I have been writing quite a bit about corrective exercise of late. This blog entry is about an important exercise of corrective exercise called isolation to integration. It explains more clearly through example the need for corrective exercise, how I use it and progress through exercises to get clients back to fully functional movement. Read on for a geek out and an inside look into the working mind of KT!....
When I first begin working with a client who has poor posture and or pain/injury I often, although not always, break movement right down into pieces. There are a number of reasons why I do this.
1. Ready, aim....
The first is often certain muscles will not be firing enough or at all and in complex movements like the squat or a pushup other muscles will have taken the job of the lazy muscles which has caused an imbalance in posture. In order to get the lazy muscles firing we isolate them so the other now stronger and 'preferred' muscles are less involved.
2. Brain training
This leads to the second point of isolation, when you create poor patterns where lazy muscles stop working and others take over this creates new movement blueprints that are stored in the brain. The more you repeat the movement pattern the stronger the blueprint in the brain becomes. Eventually, this faulty blueprint programme will run automatically. To override it, we need to break the pattern down and build it back up again. We often need to start by training the muscles in isolation to achieve this.
3. Easing into it
This brings me neatly onto the third point; because your faulty movement blueprint is so strong, it takes conscious brain power and focussed concentration to retrain the muscles and movements for a new preferred blueprint. Isolated movements help the brain to adapt more easily and also help you to make progressive change that will minimise frustration.
Is it needed?
After all that praise for isolation I am sure you must be thinking there is no place for integration in rehabilitation and corrective exercise. Not true at all! Integration is the ultimate goal here and I am keen to get you to integrated functional movement for life and sports safely and effectively as soon as possible.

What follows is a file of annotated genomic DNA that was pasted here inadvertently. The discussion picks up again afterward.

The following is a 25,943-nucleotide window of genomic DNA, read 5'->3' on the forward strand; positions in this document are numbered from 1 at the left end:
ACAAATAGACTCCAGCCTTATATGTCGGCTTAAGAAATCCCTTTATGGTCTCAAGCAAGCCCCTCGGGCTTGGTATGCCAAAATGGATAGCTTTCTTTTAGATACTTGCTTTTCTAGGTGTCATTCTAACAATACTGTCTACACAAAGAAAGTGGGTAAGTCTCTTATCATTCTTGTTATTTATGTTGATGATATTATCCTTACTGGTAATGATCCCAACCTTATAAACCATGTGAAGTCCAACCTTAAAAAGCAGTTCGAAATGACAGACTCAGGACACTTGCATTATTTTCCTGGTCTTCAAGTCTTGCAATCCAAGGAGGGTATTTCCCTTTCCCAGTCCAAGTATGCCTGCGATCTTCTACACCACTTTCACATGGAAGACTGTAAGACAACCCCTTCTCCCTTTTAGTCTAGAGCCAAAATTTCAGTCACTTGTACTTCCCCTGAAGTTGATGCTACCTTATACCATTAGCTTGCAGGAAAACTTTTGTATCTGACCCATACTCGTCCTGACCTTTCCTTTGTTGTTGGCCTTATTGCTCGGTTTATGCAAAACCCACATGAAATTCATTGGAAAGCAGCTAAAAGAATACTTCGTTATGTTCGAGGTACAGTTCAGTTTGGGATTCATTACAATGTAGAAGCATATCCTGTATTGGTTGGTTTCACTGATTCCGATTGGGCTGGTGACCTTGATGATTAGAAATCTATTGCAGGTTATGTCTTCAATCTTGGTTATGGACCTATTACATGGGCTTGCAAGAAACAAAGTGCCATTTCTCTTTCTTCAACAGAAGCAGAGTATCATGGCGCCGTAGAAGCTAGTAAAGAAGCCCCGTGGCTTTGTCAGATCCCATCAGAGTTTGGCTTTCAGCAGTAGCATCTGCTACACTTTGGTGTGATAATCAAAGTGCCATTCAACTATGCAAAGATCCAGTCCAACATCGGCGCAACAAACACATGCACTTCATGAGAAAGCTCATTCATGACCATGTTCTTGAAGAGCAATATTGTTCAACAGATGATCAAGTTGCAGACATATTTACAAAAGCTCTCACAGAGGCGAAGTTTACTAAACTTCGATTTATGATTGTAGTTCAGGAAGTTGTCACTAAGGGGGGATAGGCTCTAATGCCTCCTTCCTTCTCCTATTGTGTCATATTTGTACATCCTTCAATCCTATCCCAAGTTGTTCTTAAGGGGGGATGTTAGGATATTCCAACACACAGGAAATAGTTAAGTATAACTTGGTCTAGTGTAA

Integration means using the isolated retrained muscles with other muscles in bigger more challenging complex movements. This does not mean however, that you jump into what you have been doing before. You'll need to go through certain progressive stages to successfully achieve higher quality complex movement function. Some people I work with go through this very quickly, others take longer. It depends on how body aware you are, how quickly your brain and body adapt and how diligent you are with the exercises you are given.
Progression is an essential part of successful rehabilitation and corrective exercise. Particularly with injuries and those with chronic pain, muscle tissue needs time to adapt and change. If you push too hard to fast you'll end up injuring yourself further and it will take longer to rehabilitate and correct posture.
A classic example that I work with is a weakness in lateral and rotational hip stabilisers in a squat pattern. This is a very simple explanation of a common and easy to fix problem, and is often combined with many other imbalances. For this examples we'll keep it simple. Please do not attempt these exercises without supervision from an exercise professional.
A very isolated exercise is the side lying wall angel. This isolates the muscles that rotate the leg out and move the leg sideways.
I may then move to integrating that with a hip extension by placing a band around the knees to work the muscles that rotate the leg out and move it sideways as well as the muscles that left the hips up (glutes and hamstrings). From there I might add more load and range by upgrading it to a swiss ball hip extension with the band.
This may lead to a squat pattern again with the band around the knees getting to a more functional pattern of movement.
In each stage above there are mini phases of development and some individuals may start at a higher level than wall angels.
The point is these stages allow for retraining of the brain and the body for better movement patterns and alignment which help the healing and recovery of injury and pain, improve function and efficiency of movement, as well as reduce the risk of future injuries.
I do hope this explanation of one of many of the concepts we use in corrective exercise helps you to understand how we can help you recover from pain and injury better. If you have any questions or comment please